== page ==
We're all broken somehow. But what counts is how we mend the cracks -- no matter how long it takes us to do so. Like Bisque dolls, it isn't impossible to put us back together again, but there are certain areas that take a little more time to fix. And while it's impossible to get restored back to our original forms, we make do with what we have and we learn to live with our scars.

And then we will realize that we are just as beautiful despite them.

Tuesday, March 16, 2010

Forever And A Day

Forever is probably the biggest word I've ever encountered. It's a concept that stretches far beyond my wildest imagination and I don't blame anyone who claims it to be a myth. It might very well be. But I surprise myself by realizing that I may actually believe in such a thing -- despite everything else inside and outside of my life.

I've had the unfortunate experience of having to hacksaw a person very close to my heart recently; someone that I've leaned on heavily for a decade. It was like getting rid of an important limb. It was severely painful and difficult to do. The indecision plagued me for months but I had to do it. We thrived on everything that was unhealthy -- battered self-esteems, irritating berations, regurgitated arguments, passionate yelling matches (short of throwing plates at each other), subconscious indifference and even juvenile name-calling. It was incredibly exhausting having to live through that over and over for ten years. Our relationship suffered an unnaturally long and agonizing death.

Despite all that, I still believed once upon a time that I was meant to be with him forever. A little naive, I know, but we clicked in more ways than one -- a rarity especially for me. Our fundamentals were solid. And funny enough, they were pretty much the only things we never argued about. Our philosophies, mindsets and beliefs flowed with each other like water from the pitcher's mouth. It was almost mind-blowing. For the longest time, they were the glue that kept us together in spite of the glaring differences in our lifestyles, personalities and interests. I thought it was enough. I had always been ready to take the good with the bad. After all, forever surely could surpass the little things, couldn't it?

Well, it didn't. The breakage in the little things eventually led us to our downward spiral.

To be fair, there were also the natural wear and tear of relationships that everyone goes through. And we were in a very difficult position to mend them as sturdily as most people do. We patched everything up with poorly chewed gum and willed them away. We were very good at ignoring kinks even though they constantly crept up to us. We figured that there were more important things we had to focus on because we had so little time to spend with each other. But these kinks -- they were powerful enough to gnaw two people apart. They clung to us like leeches and they unwittingly bred exponentially. And neither of us saw it coming. With everything that we've weathered together, I was confident that we were as strong as anything can be. But I was wrong. What didn't kill us only made us severely exhausted. And it reached a point where everything just became irreversible and unfixable.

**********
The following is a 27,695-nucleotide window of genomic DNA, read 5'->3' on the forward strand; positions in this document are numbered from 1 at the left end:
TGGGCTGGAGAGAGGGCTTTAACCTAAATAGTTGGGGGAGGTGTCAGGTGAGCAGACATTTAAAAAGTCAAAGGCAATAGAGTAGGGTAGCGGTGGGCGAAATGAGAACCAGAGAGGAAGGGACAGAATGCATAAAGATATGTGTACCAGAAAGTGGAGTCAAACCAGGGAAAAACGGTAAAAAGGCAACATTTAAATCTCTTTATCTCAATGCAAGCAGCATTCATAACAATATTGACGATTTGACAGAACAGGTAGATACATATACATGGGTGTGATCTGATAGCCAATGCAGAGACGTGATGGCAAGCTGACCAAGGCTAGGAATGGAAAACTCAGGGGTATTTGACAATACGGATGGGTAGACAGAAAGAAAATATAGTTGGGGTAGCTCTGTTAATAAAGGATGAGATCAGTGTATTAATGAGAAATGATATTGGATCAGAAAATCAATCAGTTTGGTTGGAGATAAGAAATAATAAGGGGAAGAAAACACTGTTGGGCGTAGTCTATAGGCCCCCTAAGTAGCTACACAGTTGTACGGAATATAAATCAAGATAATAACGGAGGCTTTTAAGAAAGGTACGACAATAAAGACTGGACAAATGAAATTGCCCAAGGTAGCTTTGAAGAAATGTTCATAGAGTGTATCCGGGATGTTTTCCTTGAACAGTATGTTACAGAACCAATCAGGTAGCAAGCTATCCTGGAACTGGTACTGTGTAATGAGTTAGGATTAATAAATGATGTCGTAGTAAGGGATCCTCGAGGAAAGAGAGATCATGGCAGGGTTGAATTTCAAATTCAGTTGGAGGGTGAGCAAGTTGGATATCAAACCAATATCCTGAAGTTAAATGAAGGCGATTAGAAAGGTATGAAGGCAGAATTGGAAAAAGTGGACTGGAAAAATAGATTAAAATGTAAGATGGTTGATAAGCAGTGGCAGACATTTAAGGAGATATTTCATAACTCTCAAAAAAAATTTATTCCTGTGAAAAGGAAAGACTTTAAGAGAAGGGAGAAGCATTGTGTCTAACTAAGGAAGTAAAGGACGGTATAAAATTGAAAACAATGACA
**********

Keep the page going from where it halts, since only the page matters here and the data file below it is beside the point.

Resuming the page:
With that at the back of my head, it just made forever sound that much longer. Surely it didn't have to be that way. But the thought of releasing one of the few anchors in my life and exposing a massive vulnerability for the cosmos to pounce on didn't bode well with me. However, there comes a point in our lives when we have to let go of good things in order to rid ourselves of the bad. Some call it sacrifice, I call it liberation. I had to set him free in order to set myself free. It was a trade-off I was willing to make because I love and respect myself that much. It's a simple case of self-preservation. I could no longer afford to lose more of myself to darkness.

My failed attempt at forever doesn't derail me from my faith in forever though. Just because I haven't reached it yet doesn't mean I'll never get there. And just because I may never get there doesn't mean it isn't there. And I need it to be there. I need it there because I need that one ray of hope that might assure me that I won't have to get hurt again. And that maybe, just maybe, it's all right to fully allow myself to be engulfed by someone else again. And to submit to that kind of surrender can never be achieved by the finite.

Unfortunately, there's no real way of knowing if forever does exist or not. After all, none of us can last that long. But to live believing that everything good will have to come to an end, I would live a very guarded and mediocre life. And life's a pretty damn long time to be lived like that.